Flowers that produce seeds and fertilizer are a welcome addition to the garden. Whether annual or perennial, they require good drainage and ample sun to flourish.
Tulips are often associated with spring, but these gorgeous blooms can also make stunning fall flowers. Their many color options and versatility make them a great choice for bouquets.
Colorado State University’s version of “flower power” is not only a Fort Collins main attraction but also the most popular, colorful and interactive science project on campus. The Flower Trial Gardens are in the middle of their annual competition, when the public votes alongside green industry professionals for the best plants of 2023.
The department of horticulture and landscape architecture — with the help of dedicated student employees — hosts and maintains more than 1,000 varieties of plants just outside the University Center for the Arts. The blooms attract visitors, scientists and students throughout the warm seasons, permitting Colorado’s unpredictable frosts remain on hold from May to October.
Right now is an ideal time to wander through the garden and cast votes for the best flowers of the year.
“The salvia — the red one on the corner — I think that’s my favorite,” guest Linda Aley said while strolling past Bed A before dropping off her grandson at business school. “The hummingbirds go nuts for it.”
The trial gardens first launched in 1971 and transitioned to the park on Remington Street in 2000, according to the garden website, where there awaited 5,000 square feet of bedding space and 20,000 square feet of total planting space. In 2016 the UCA officially became the permanent home of Fort Collins’ favorite flowery research project, leaving behind the W.D. Holley Plant Environmental Research Center to undergo new development.
“Due to its close proximity of the Perennial Trials and the Annual Flower Trial across the street, the site is becoming known as the Fort Collins Garden and Art District,” the website reads.
David Staats has seen the garden grow for the last 30 years as a research associate for the College of Agricultural Sciences.
“Just go out and enjoy it,” Staats said. “(We’re) glad to have visitors. And invite your friends — we do this every year.”
Public feedback is valuable information to researchers and the industry professionals who judge the competition.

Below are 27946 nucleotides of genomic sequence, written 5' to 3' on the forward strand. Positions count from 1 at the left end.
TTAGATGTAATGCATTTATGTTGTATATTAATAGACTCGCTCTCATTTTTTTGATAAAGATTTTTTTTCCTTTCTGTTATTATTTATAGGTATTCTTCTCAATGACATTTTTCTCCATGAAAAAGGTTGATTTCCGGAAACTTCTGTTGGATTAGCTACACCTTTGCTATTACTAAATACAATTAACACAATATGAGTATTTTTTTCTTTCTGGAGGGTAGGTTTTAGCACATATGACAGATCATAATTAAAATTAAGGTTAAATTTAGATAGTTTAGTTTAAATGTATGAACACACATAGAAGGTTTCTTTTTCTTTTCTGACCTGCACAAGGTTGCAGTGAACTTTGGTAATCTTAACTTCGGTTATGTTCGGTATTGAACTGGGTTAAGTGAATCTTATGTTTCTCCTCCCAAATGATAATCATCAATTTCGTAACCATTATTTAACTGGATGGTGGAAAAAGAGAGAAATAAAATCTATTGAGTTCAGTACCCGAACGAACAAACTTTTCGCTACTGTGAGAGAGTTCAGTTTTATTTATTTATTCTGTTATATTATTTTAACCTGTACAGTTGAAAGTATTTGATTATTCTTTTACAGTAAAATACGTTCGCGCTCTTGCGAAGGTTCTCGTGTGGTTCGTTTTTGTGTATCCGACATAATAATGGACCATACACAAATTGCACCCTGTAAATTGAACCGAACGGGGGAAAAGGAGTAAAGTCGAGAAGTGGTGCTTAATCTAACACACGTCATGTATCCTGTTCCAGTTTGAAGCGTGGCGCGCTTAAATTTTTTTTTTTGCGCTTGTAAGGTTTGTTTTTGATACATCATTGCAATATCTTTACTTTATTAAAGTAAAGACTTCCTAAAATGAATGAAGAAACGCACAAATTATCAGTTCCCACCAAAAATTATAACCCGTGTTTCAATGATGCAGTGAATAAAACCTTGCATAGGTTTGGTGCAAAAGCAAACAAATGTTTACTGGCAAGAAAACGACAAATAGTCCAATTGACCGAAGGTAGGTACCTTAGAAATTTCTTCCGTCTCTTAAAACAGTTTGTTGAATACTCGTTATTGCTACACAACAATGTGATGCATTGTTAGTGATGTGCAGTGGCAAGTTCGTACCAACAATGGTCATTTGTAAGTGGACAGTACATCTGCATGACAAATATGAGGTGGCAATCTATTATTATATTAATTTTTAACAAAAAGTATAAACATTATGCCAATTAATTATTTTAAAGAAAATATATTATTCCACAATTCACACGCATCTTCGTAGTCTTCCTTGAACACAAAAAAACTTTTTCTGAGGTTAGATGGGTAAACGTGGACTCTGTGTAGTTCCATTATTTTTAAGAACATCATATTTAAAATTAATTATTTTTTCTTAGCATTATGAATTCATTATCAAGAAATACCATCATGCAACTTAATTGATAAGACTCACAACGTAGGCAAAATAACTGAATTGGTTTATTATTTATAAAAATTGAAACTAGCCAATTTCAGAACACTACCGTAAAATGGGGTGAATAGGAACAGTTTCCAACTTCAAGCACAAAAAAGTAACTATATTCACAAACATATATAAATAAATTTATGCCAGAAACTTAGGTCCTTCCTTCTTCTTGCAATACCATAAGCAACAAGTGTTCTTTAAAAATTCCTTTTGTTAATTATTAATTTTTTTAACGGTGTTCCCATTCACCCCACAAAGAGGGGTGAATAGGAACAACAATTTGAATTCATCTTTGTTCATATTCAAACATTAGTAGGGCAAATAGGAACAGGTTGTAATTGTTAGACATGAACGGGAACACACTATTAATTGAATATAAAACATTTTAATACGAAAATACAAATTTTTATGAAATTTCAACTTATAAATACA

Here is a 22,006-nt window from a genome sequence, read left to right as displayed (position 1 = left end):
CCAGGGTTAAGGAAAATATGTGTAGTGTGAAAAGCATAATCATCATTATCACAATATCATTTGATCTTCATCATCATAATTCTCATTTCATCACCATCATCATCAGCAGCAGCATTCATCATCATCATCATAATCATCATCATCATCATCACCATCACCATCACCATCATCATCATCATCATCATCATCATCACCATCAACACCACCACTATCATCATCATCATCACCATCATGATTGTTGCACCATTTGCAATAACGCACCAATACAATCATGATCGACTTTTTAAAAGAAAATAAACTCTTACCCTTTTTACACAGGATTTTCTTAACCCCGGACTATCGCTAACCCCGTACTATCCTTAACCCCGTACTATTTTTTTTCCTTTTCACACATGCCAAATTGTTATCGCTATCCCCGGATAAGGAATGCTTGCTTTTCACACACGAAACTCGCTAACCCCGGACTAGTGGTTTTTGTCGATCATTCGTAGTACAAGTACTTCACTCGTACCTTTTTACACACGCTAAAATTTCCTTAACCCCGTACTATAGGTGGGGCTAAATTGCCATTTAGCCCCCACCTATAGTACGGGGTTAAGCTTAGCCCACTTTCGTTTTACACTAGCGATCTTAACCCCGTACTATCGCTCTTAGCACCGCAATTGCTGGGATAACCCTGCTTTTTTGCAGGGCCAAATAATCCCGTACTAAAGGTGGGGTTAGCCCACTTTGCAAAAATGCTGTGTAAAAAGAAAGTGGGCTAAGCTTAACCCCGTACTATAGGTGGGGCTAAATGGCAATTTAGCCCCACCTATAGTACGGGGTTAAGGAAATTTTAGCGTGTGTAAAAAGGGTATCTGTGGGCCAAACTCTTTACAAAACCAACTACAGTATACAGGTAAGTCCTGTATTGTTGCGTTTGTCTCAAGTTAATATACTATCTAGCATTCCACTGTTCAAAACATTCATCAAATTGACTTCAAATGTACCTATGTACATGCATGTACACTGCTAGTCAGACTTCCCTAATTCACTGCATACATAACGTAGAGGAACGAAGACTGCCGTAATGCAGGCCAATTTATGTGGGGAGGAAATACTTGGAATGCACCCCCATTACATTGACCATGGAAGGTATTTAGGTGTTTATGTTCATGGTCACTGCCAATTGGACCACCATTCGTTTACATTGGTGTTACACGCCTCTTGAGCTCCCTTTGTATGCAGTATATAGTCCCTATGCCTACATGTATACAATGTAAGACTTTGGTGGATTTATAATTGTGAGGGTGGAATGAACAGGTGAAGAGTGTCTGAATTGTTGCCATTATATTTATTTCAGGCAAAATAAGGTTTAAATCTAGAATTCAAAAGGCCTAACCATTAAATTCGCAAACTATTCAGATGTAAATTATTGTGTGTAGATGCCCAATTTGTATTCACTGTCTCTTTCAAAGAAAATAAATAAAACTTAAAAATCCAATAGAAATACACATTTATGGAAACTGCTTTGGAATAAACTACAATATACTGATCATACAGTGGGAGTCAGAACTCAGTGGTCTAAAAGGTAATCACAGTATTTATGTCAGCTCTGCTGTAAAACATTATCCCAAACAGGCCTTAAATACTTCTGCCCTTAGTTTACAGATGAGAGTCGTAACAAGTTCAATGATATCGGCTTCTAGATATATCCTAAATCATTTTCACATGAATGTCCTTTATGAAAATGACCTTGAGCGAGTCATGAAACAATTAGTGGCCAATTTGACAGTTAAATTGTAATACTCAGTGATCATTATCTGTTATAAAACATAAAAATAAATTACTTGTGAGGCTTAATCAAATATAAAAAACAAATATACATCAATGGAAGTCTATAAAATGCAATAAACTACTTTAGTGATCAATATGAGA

“You can probably vote all the way through September,” Staats said, though ultimately, Colorado’s first frost determines the true deadline when the flowers resign from their rivalry.
“The begonias — they’ll just keep looking better and better right up until the very first frost, whereas some other plants will start looking tired,” Staats said.
Though everyone has their favorites, this year’s winners are far from decided.
“I like one called Supertunia Mini Vista, and it comes in a whole bunch of different colors,” Staats said. “You can see them from across the garden — they really stand out. Every single color is very impressive.”
“I like the GEM series from Lantana,” said Erin Simpson, a student employee found tending the plants between classes. “They also smell really nice — like grapefruit. It’s called GEM Citrine.”
Simpson recounted a summer of full-time work with two other student-workers, running and maintaining the garden.
“I’ve worked with them all summer, so they’re like my little children, and I’m watching them grow up,” Simpson said while looking over each flower bed she had tended for 40 hours a week. “Now that we’re all back in school, we all just pop in when we can. Today I don’t have a class until noon, so I’m going to weed until 11:30.”
Until winter hits Colorado and the flowers have completed their trials, the garden remains full of life, precious pollinators and welcome guests. Once industry professionals have completed their second evaluation and the flowers have finally retired, the long-awaited winners will be announced, securing their place in next year’s coveted Best of Bed.
Reach Jenn Dawson at email@example.com or on Twitter @JennFriend_y.